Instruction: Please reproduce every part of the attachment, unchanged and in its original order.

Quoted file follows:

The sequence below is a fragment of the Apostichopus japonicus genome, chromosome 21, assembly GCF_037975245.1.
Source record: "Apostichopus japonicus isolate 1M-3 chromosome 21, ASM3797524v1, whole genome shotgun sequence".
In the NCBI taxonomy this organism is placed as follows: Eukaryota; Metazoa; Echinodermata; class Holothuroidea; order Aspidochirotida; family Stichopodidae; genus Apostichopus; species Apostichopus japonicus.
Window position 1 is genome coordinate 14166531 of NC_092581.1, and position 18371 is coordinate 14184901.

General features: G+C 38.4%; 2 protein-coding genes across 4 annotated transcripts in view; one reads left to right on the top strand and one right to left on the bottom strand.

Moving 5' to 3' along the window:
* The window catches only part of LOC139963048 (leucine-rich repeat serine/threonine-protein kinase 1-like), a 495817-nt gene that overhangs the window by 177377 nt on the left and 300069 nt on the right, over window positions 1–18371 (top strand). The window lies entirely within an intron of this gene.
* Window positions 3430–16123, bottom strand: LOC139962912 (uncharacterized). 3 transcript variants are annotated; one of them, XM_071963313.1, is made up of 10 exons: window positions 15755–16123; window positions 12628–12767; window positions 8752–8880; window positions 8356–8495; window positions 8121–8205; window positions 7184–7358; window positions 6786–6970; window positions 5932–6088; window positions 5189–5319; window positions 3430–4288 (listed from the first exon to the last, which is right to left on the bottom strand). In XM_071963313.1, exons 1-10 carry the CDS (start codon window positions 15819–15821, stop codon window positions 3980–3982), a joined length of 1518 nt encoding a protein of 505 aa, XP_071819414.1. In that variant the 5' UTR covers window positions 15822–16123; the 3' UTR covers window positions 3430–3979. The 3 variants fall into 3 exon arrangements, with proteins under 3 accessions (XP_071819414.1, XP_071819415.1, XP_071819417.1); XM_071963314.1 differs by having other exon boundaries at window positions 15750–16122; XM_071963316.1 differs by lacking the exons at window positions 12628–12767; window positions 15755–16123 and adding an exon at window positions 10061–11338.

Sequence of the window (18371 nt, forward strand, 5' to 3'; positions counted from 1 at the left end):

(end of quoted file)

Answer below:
The sequence below is a fragment of the Apostichopus japonicus genome, chromosome 21, assembly GCF_037975245.1.
Source record: "Apostichopus japonicus isolate 1M-3 chromosome 21, ASM3797524v1, whole genome shotgun sequence".
In the NCBI taxonomy this organism is placed as follows: Eukaryota; Metazoa; Echinodermata; class Holothuroidea; order Aspidochirotida; family Stichopodidae; genus Apostichopus; species Apostichopus japonicus.
Window position 1 is genome coordinate 14166531 of NC_092581.1, and position 18371 is coordinate 14184901.

General features: G+C 38.4%; 2 protein-coding genes across 4 annotated transcripts in view; one reads left to right on the top strand and one right to left on the bottom strand.

Moving 5' to 3' along the window:
* The window catches only part of LOC139963048 (leucine-rich repeat serine/threonine-protein kinase 1-like), a 495817-nt gene that overhangs the window by 177377 nt on the left and 300069 nt on the right, over window positions 1–18371 (top strand). The window lies entirely within an intron of this gene.
* Window positions 3430–16123, bottom strand: LOC139962912 (uncharacterized). 3 transcript variants are annotated; one of them, XM_071963313.1, is made up of 10 exons: window positions 15755–16123; window positions 12628–12767; window positions 8752–8880; window positions 8356–8495; window positions 8121–8205; window positions 7184–7358; window positions 6786–6970; window positions 5932–6088; window positions 5189–5319; window positions 3430–4288 (listed from the first exon to the last, which is right to left on the bottom strand). In XM_071963313.1, exons 1-10 carry the CDS (start codon window positions 15819–15821, stop codon window positions 3980–3982), a joined length of 1518 nt encoding a protein of 505 aa, XP_071819414.1. In that variant the 5' UTR covers window positions 15822–16123; the 3' UTR covers window positions 3430–3979. The 3 variants fall into 3 exon arrangements, with proteins under 3 accessions (XP_071819414.1, XP_071819415.1, XP_071819417.1); XM_071963314.1 differs by having other exon boundaries at window positions 15750–16122; XM_071963316.1 differs by lacking the exons at window positions 12628–12767; window positions 15755–16123 and adding an exon at window positions 10061–11338.

Sequence of the window (18371 nt, forward strand, 5' to 3'; positions counted from 1 at the left end):